alternatives to this ubiquitous garden plant. Impatiens have been a reliable garden plant for many years due to their color choice, growth habit, price point, and shade tolerance. While it might seem challenging to find plants that will be a suitable replacement, there are many great plant selections that are viable substitutions. The tables below list some options for shade tolerant plants, along with information on crop time and garden size. Don’t focus on the negative… use this opportunity to grow and promote different and exciting plants!
−It’s important to remember and to communicate that New Guinea impatiens are NOT susceptible to impatiens downy mildew.
−It is sometimes assumed by some that New Guinea impatiens is a sun plant. Yes, New Guinea impatiens perform better than garden impatiens in the sun, but New Guinea impatiens generally perform equally as well or better in the shade.
−Also consider hardy plants such as ajuga, heuchera, lamium, lysimachia, as well as various grass and grass-like plants.
−Don’t plant shade plants in the sun! For sunny sites recommend annual vinca, angelonia, petunia, geranium, marigold, zinnia, celosia, pentas, gazania, portulaca, and so on!
The summer of 2012 will be known as the end of impatiens on Long Island — at least for a few years at best. As the airborne disease of “Downy Mildew” passed over our gardens, it decimated Long Island’s impatiens within a couple weeks. As homeowners stood in bewilderment as their beautiful gardens were diminished, they tried to find out what happened. Some blamed their spouses for watering too much or too little, some blamed their lawn maintenance service for “blowing the leaves” right off their flowers, some blamed their house sitters and swore never to go on vacation again, and some didn’t know who to blame. It was no one’s fault. It was just mother nature exercising her right to throw in these diseases once in awhile to keep us on our toes. Maybe we were getting too comfortable with the ease of impatiens. Well, that’s no longer the case. As this airborne disease has hit Long Island in 2012, it is time to find alternatives.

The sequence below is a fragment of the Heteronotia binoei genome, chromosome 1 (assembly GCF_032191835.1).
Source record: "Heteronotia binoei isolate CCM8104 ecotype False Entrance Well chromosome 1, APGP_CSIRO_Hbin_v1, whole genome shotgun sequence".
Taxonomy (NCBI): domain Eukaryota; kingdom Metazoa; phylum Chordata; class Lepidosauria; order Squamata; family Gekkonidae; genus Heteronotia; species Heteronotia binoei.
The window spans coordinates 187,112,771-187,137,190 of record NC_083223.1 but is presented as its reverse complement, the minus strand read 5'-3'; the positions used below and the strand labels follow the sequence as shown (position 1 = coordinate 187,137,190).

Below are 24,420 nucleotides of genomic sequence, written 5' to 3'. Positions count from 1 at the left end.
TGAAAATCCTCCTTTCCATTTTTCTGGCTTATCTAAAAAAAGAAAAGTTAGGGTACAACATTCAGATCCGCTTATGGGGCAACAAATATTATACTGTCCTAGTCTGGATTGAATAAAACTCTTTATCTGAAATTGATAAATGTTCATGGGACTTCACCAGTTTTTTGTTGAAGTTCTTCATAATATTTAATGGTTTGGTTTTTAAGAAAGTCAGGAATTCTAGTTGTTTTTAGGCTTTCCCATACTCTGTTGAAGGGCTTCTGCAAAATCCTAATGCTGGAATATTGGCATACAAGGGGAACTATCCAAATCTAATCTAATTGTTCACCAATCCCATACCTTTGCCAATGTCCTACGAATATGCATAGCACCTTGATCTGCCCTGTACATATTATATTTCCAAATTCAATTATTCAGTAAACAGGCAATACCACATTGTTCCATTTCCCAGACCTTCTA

Your garden for 2013 will be even more beautiful with new varieties of other old time favorites that are very reliable, as well as magnificent. There are many choices of New Guinea Impatiens that are completely not affected by Downy Mildew. They can be planted in the same areas where you once planted your impatiens. And don’t think that you need only flowers to add color to your garden, the development of Coleus varieties has resulted in spectacular foliage that brings your garden to life. Another favorite of mine is begonias as they do wonderfully in sun or shade. They are very low maintenance and keep blooming until a hard frost — much longer than the regular impatiens. If you have lots of sun, the vinca flower has a petal formation that is practically identical to the impatiens, but can withstand much more drought. No need for overwatering Vincas.
As gardeners, we may have experienced a setback in our garden designs for 2012. But as gardeners, we know that our gardens are never stagnant. They are always ever-changing and growing — like we all should be. We are not discouraged by this disease. But more importantly, we hope that our customers and all gardeners are not discouraged. At Albert H. Schmitt Family Farms, we were known for having the best selection of impatiens on Long Island. Now, we will now be known for having the best alternative choices for impatiens on Long Island. We are excited for Spring 2013 as we plan our greenhouse planting schedule. Our customers will be pleasantly surprised of what awaits them beyond impatiens.
Click here to read more on impatiens from Jessica Damiano at Newsday (must subscribe to Newsday to be able to view full online article)
Another Impatiens Article by Jessica Damiano for Newsday (must subscribe to Newsday to be able to view full online article)